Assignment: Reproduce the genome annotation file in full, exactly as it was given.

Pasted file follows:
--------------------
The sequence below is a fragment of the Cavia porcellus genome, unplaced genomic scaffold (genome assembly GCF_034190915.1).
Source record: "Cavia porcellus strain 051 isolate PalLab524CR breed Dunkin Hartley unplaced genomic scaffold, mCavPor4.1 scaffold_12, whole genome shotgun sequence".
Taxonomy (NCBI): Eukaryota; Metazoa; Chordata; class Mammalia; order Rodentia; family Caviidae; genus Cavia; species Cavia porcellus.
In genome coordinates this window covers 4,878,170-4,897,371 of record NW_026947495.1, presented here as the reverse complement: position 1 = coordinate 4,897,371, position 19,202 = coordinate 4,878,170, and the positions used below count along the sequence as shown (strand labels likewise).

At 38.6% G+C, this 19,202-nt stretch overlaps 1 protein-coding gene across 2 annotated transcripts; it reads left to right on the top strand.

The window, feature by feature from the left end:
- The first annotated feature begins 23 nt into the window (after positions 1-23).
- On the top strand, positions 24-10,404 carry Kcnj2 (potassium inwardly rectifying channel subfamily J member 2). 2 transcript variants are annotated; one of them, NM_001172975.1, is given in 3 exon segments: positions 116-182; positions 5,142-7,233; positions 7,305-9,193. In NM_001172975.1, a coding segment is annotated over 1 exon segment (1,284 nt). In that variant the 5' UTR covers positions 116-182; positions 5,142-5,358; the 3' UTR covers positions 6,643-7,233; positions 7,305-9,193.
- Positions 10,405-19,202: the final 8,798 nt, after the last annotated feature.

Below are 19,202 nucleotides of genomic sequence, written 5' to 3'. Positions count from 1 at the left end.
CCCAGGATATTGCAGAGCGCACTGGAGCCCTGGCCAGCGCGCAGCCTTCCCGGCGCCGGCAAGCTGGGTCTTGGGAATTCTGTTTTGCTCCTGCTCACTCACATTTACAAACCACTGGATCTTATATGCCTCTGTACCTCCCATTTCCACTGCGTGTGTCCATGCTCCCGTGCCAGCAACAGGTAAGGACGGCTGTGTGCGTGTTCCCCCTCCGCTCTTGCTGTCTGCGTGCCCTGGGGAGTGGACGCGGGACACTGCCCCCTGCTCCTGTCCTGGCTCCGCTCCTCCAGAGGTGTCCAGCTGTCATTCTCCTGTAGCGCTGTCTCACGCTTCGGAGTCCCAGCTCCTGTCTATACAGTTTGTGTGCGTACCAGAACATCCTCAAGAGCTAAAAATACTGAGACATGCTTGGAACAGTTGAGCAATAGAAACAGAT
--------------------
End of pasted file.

The sequence below is a fragment of the Cavia porcellus genome, unplaced genomic scaffold (genome assembly GCF_034190915.1).
Source record: "Cavia porcellus strain 051 isolate PalLab524CR breed Dunkin Hartley unplaced genomic scaffold, mCavPor4.1 scaffold_12, whole genome shotgun sequence".
Taxonomy (NCBI): Eukaryota; Metazoa; Chordata; class Mammalia; order Rodentia; family Caviidae; genus Cavia; species Cavia porcellus.
In genome coordinates this window covers 4,878,170-4,897,371 of record NW_026947495.1, presented here as the reverse complement: position 1 = coordinate 4,897,371, position 19,202 = coordinate 4,878,170, and the positions used below count along the sequence as shown (strand labels likewise).

At 38.6% G+C, this 19,202-nt stretch overlaps 1 protein-coding gene across 2 annotated transcripts; it reads left to right on the top strand.

The window, feature by feature from the left end:
- The first annotated feature begins 23 nt into the window (after positions 1-23).
- On the top strand, positions 24-10,404 carry Kcnj2 (potassium inwardly rectifying channel subfamily J member 2). 2 transcript variants are annotated; one of them, NM_001172975.1, is given in 3 exon segments: positions 116-182; positions 5,142-7,233; positions 7,305-9,193. In NM_001172975.1, a coding segment is annotated over 1 exon segment (1,284 nt). In that variant the 5' UTR covers positions 116-182; positions 5,142-5,358; the 3' UTR covers positions 6,643-7,233; positions 7,305-9,193.
- Positions 10,405-19,202: the final 8,798 nt, after the last annotated feature.

Below are 19,202 nucleotides of genomic sequence, written 5' to 3'. Positions count from 1 at the left end.
CCCAGGATATTGCAGAGCGCACTGGAGCCCTGGCCAGCGCGCAGCCTTCCCGGCGCCGGCAAGCTGGGTCTTGGGAATTCTGTTTTGCTCCTGCTCACTCACATTTACAAACCACTGGATCTTATATGCCTCTGTACCTCCCATTTCCACTGCGTGTGTCCATGCTCCCGTGCCAGCAACAGGTAAGGACGGCTGTGTGCGTGTTCCCCCTCCGCTCTTGCTGTCTGCGTGCCCTGGGGAGTGGACGCGGGACACTGCCCCCTGCTCCTGTCCTGGCTCCGCTCCTCCAGAGGTGTCCAGCTGTCATTCTCCTGTAGCGCTGTCTCACGCTTCGGAGTCCCAGCTCCTGTCTATACAGTTTGTGTGCGTACCAGAACATCCTCAAGAGCTAAAAATACTGAGACATGCTTGGAACAGTTGAGCAATAGAAACAGAT